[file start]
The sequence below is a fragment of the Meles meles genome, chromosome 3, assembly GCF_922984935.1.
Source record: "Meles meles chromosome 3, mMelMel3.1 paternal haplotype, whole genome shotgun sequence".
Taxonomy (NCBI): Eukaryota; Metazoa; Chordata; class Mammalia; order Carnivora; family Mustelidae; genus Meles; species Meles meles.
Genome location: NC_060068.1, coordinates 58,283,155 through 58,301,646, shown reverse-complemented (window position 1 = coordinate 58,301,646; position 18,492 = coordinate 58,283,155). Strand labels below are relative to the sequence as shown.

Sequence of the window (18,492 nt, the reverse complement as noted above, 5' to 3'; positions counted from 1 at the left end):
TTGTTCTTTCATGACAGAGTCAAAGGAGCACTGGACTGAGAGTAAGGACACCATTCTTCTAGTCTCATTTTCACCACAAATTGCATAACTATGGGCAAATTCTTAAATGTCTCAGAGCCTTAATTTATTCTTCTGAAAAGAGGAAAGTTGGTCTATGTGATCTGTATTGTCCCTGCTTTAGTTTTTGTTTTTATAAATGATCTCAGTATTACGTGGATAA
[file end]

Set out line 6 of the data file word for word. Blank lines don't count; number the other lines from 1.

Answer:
TTGTTCTTTCATGACAGAGTCAAAGGAGCACTGGACTGAGAGTAAGGACACCATTCTTCTAGTCTCATTTTCACCACAAATTGCATAACTATGGGCAAATTCTTAAATGTCTCAGAGCCTTAATTTATTCTTCTGAAAAGAGGAAAGTTGGTCTATGTGATCTGTATTGTCCCTGCTTTAGTTTTTGTTTTTATAAATGATCTCAGTATTACGTGGATAA